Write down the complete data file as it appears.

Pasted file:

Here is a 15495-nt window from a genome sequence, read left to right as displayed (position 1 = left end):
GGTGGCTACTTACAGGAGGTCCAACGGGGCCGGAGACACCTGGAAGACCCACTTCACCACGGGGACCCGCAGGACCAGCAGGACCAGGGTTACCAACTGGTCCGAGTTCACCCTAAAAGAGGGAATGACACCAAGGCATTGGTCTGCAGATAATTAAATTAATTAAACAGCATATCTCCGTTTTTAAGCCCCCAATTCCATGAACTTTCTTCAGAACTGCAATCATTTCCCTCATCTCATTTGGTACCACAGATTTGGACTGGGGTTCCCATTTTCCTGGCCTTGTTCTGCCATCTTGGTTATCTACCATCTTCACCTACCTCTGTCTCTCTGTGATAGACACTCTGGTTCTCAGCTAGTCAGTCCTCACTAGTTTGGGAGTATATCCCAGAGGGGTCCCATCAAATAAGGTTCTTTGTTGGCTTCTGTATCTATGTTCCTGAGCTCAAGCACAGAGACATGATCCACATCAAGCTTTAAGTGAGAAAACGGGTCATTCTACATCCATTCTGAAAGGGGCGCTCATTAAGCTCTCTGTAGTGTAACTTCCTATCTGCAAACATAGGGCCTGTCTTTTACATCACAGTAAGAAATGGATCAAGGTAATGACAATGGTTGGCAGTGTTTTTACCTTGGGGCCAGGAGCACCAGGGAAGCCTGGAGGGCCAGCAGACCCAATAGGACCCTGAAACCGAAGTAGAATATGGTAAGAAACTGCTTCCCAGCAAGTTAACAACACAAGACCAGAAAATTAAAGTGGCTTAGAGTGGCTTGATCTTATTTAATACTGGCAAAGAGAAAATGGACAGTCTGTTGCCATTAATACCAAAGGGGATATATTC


Here is a 15495-nt window from a genome sequence, read left to right as displayed (position 1 = left end):
GGTGGCTACTTACAGGAGGTCCAACGGGGCCGGAGACACCTGGAAGACCCACTTCACCACGGGGACCCGCAGGACCAGCAGGACCAGGGTTACCAACTGGTCCGAGTTCACCCTAAAAGAGGGAATGACACCAAGGCATTGGTCTGCAGATAATTAAATTAATTAAACAGCATATCTCCGTTTTTAAGCCCCCAATTCCATGAACTTTCTTCAGAACTGCAATCATTTCCCTCATCTCATTTGGTACCACAGATTTGGACTGGGGTTCCCATTTTCCTGGCCTTGTTCTGCCATCTTGGTTATCTACCATCTTCACCTACCTCTGTCTCTCTGTGATAGACACTCTGGTTCTCAGCTAGTCAGTCCTCACTAGTTTGGGAGTATATCCCAGAGGGGTCCCATCAAATAAGGTTCTTTGTTGGCTTCTGTATCTATGTTCCTGAGCTCAAGCACAGAGACATGATCCACATCAAGCTTTAAGTGAGAAAACGGGTCATTCTACATCCATTCTGAAAGGGGCGCTCATTAAGCTCTCTGTAGTGTAACTTCCTATCTGCAAACATAGGGCCTGTCTTTTACATCACAGTAAGAAATGGATCAAGGTAATGACAATGGTTGGCAGTGTTTTTACCTTGGGGCCAGGAGCACCAGGGAAGCCTGGAGGGCCAGCAGACCCAATAGGACCCTGAAACCGAAGTAGAATATGGTAAGAAACTGCTTCCCAGCAAGTTAACAACACAAGACCAGAAAATTAAAGTGGCTTAGAGTGGCTTGATCTTATTTAATACTGGCAAAGAGAAAATGGACAGTCTGTTGCCATTAATACCAAAGGGGATATATTC